How to Create a LinkedIn Profile That Supports Your Personal Brand
Many articles talk about how important it is to create and maintain a strong personal brand. Doing this requires consistency across your written, verbal, and online communications.
In an Entrepreneur article, author Thomas Smale stresses the importance of having an online presence: “Do you have social media profiles? If so, are they fully fleshed out with all of your information? Do they present you in the best light possible, and make you look professional? Are you using high-quality professional photography? Are you interacting with others and sharing their content?”
As a professional, your LinkedIn profile is a critical component of your online personal brand. Let’s look at the major sections of your LinkedIn profile and how they can contribute to your brand:
I call this section the snapshot because that’s exactly what it is: a snapshot of who you are. The snapshot section of your LinkedIn profile includes your photo and your headline. Failure to impress viewers in these areas will hurt your branding.
A photo that is unprofessional is an immediate turnoff. Perhaps more damaging is a non-photo. It’s believed that a profile with a photo is 14 times more likely to be read than one without a photo.
Headlines that say things like “Seeking Employment” or “Project Manager at Company X” are ineffective, as they fail to show value.
Rather, your headline should be something like this: “Project Manager at Company X | Financial Planning and Analysis | Auditing | Saving Organizations Millions.” This headline shows your value and brands you. It also adds to your keyword count.
Support your brand with a powerful summary. This is where you tell your story, which can include the passion you have for your occupation, a statement about your expertise, or some talk about how you’re changing your career.
You’ll want to use close to the 2,000 characters allowed in the summary in order to include the keywords you profile needs to boost your visibility. But your summary must also be compelling. It should mention accomplishments that will capture the reader’s attention.
You should write your summary in either first or third person point of view. Don’t simply repurpose the summary from your resume for this section. For a little guidance on what your summary should be like, read “Put a Human Voice in Your Summary” by Liz Ryan of Human Workplace.
I’m often asked by job seekers how they should address the experience section of their profile. I tell them they have two options: They can either write a section that resembles the work history found on their resume, or they can use their experience section to highlight only their most important accomplishments.
I favor the latter approach, but some think their profile might be the only document an employer sees, so they believe showing all is the way to go. What’s most important in either case is listing accomplishments with quantified results.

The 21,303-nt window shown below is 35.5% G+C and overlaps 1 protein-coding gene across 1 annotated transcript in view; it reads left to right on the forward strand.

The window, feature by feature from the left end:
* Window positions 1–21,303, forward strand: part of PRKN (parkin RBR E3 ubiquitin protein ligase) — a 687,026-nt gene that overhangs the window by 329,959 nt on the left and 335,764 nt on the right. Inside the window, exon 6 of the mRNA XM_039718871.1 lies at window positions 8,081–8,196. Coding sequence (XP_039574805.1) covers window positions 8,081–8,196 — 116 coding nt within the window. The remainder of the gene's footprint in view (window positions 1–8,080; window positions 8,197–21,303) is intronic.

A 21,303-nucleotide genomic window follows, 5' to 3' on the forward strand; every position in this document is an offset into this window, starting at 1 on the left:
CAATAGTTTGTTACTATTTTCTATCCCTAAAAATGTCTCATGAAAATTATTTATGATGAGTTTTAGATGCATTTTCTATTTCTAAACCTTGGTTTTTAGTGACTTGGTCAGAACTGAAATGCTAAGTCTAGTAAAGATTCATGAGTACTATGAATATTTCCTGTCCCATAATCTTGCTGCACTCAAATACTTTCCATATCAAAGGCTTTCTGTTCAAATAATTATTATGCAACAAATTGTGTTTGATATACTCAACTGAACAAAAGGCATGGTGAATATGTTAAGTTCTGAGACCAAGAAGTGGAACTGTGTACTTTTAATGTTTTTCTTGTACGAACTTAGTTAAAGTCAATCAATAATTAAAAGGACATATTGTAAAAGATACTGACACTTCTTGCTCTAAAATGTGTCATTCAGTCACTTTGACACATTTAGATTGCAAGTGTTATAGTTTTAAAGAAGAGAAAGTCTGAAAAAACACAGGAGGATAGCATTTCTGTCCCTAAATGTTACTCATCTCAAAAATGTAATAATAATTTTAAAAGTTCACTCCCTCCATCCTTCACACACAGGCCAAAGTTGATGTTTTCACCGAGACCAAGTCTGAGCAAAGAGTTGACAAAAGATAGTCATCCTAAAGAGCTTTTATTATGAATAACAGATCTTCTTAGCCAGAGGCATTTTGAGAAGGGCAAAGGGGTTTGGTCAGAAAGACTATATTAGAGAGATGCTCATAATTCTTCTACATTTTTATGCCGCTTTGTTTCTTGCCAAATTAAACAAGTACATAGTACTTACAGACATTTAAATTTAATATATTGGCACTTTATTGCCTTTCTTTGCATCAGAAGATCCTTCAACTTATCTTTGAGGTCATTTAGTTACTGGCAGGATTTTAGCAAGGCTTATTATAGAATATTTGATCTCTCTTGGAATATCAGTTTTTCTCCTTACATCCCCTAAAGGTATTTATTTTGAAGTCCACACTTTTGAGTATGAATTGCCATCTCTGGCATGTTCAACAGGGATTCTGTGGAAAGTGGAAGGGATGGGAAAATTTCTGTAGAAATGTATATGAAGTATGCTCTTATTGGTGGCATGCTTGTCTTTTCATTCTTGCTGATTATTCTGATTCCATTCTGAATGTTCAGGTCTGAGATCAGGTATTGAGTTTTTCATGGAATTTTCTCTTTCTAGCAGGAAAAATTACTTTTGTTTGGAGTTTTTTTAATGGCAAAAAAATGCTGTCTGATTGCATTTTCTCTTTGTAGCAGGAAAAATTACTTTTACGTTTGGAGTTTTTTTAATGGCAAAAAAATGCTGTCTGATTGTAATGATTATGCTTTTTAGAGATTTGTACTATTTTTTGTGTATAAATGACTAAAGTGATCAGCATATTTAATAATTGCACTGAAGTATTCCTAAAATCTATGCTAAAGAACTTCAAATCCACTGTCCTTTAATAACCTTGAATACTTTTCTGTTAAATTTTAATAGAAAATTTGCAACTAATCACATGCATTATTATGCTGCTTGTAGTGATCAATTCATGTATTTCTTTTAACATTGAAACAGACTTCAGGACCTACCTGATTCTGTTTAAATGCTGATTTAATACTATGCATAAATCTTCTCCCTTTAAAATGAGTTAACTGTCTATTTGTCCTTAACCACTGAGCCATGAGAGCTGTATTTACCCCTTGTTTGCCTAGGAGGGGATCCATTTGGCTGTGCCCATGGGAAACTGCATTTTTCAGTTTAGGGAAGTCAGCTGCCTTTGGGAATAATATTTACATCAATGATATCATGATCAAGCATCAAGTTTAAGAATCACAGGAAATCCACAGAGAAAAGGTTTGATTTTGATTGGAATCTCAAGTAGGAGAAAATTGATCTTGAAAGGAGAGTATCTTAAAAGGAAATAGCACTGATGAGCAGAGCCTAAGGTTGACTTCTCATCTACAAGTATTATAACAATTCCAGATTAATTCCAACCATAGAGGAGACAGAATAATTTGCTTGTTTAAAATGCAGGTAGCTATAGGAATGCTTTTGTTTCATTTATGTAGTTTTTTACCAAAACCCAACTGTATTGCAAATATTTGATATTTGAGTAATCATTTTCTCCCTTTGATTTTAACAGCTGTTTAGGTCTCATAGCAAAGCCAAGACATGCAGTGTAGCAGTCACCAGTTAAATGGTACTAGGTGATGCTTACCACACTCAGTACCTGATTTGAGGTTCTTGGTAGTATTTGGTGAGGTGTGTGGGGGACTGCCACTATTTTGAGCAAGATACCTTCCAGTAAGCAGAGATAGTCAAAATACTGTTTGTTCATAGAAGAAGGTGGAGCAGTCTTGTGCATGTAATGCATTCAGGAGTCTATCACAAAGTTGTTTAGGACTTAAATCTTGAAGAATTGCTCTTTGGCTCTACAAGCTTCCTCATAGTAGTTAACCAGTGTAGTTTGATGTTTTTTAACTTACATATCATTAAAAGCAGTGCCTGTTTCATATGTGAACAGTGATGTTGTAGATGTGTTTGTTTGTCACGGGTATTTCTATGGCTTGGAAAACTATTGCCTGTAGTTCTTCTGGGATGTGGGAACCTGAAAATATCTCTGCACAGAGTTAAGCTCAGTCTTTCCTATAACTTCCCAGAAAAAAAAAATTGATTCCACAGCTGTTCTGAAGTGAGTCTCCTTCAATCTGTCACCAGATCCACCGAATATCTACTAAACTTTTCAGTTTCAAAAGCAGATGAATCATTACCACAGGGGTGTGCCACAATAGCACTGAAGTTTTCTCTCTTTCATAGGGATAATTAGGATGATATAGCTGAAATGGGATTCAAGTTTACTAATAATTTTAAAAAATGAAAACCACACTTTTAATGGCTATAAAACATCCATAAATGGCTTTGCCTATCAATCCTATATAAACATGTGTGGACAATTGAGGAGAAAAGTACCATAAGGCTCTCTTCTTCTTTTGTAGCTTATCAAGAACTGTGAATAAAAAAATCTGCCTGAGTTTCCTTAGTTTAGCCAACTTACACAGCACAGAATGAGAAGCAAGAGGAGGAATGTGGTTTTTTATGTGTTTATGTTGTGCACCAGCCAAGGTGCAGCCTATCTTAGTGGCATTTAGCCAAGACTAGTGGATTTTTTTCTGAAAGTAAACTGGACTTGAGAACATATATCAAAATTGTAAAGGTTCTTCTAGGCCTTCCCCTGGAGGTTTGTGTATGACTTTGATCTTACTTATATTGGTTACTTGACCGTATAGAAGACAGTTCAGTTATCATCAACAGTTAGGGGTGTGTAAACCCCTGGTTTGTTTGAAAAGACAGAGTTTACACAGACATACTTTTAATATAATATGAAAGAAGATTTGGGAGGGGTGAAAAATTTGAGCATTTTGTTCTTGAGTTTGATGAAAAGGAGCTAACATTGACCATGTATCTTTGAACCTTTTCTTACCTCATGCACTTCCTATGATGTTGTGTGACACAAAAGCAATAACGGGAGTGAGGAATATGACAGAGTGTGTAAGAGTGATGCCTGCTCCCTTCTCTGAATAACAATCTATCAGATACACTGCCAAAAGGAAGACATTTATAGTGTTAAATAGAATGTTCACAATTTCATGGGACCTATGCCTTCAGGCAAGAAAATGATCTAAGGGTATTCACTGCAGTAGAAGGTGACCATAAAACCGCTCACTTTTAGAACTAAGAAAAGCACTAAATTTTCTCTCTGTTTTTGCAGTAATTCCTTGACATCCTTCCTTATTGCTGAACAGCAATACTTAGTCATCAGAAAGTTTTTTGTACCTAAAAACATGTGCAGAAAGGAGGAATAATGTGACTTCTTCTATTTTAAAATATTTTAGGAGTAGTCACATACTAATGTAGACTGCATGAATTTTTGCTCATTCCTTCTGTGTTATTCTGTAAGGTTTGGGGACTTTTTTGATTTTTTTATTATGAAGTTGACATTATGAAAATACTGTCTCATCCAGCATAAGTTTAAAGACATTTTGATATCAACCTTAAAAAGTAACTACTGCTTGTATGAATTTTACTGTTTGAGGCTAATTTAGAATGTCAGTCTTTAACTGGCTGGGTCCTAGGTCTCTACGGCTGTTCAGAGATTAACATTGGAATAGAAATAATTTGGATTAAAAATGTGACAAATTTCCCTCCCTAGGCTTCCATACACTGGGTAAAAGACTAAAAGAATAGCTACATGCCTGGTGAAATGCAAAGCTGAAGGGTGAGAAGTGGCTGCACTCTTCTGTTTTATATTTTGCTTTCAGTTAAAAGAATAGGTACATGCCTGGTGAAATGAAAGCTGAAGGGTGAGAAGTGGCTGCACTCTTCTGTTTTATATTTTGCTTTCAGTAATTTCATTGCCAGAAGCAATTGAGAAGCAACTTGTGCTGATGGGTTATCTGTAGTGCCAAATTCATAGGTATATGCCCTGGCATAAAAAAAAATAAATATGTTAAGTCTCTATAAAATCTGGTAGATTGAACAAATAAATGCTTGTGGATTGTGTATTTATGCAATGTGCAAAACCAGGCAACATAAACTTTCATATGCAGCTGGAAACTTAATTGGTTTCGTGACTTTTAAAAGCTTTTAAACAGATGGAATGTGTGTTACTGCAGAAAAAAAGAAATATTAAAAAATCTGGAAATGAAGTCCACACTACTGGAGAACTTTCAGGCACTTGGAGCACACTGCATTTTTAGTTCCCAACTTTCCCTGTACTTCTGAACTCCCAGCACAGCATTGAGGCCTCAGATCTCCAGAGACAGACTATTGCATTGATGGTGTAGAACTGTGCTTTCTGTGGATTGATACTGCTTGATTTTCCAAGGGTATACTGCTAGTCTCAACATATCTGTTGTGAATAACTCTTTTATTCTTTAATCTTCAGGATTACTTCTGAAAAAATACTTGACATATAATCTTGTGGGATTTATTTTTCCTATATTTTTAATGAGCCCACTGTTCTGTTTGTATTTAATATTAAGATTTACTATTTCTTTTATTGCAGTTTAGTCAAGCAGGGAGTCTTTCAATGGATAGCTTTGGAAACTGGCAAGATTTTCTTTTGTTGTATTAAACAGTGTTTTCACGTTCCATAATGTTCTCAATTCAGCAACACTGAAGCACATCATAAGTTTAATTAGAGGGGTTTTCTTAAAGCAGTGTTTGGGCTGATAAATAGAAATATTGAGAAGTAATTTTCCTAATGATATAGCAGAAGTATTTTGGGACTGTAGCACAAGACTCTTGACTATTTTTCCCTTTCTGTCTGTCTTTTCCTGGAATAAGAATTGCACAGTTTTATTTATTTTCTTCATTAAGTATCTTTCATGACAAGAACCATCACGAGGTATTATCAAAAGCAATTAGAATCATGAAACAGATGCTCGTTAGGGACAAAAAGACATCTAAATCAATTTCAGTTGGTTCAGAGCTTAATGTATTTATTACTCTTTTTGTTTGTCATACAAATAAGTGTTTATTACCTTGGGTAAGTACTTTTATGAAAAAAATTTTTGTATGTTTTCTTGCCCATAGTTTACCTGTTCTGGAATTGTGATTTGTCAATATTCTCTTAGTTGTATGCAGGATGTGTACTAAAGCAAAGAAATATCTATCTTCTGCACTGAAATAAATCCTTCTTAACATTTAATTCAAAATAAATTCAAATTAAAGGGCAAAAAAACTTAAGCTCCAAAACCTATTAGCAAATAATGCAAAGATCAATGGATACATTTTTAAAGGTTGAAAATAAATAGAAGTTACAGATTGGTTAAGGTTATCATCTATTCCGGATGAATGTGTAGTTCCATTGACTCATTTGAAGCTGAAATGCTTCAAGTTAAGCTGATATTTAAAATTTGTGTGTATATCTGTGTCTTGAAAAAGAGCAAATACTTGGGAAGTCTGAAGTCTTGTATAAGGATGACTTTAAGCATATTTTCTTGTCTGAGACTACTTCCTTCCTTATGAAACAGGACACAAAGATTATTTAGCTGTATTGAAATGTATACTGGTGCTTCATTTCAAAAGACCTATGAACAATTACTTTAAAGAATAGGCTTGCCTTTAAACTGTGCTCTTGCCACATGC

Good: Increased productivity by implementing a customer relations management (CRM) system.
Better: Initiated and implemented – before deadline – a customer relations management (CRM) system that increased productivity by 58 percent.
It’s a good idea to use bullets to highlight your accomplishments. One of my LinkedIn connections, Donna Serdula, has created a handy list of bullets and symbols you can copy and paste for use on your own profile.
Many people neglect this section, choosing to simply list the institution they attended, the degree they received, and their date of graduation. This might be the norm for resumes, but LinkedIn give you the opportunity to further support your brand by telling the story of your education.
Take Mary who completed her bachelor’s degree while working full-time – a major accomplishment in itself. If she wants to show off her work ethic and time management skills, she might write a description like this:
University of Massachusetts, Lowell
Mechanical Engineering, Magna Cum Laude
While working full time at Company A, I attended accelerated classes at night for six years (two years less than typically expected). I also participated as an instructor in an online tutoring program, helping first-year students with their engineering classes. I found this to be extremely rewarding.
A healthy skills section consisting of 30-50 skills is another way to strengthen your branding. The skills you decide to list should demonstrate your expertise. Do not list skills you are simply familiar with.
To further enhance your branding, the skills may be endorsed by your first-degree LinkedIn connections. If you’re unsure as to which skills to endorse, I have a previous article of mine that can help you.
This is a section I talk about in my LinkedIn workshops, and I always stress how valuable it is to receive recommendations from and write them for others.
By receiving recommendations, you show the value you bring to employers. Meanwhile, writing recommendations shows your authority and what you value in workers.
These are just some sections on your LinkedIn profile that contribute to supporting your strong personal brand. In my next post, I will talk about maintaining strong personal branding via the act of connecting with others on LinkedIn. Stay tuned!
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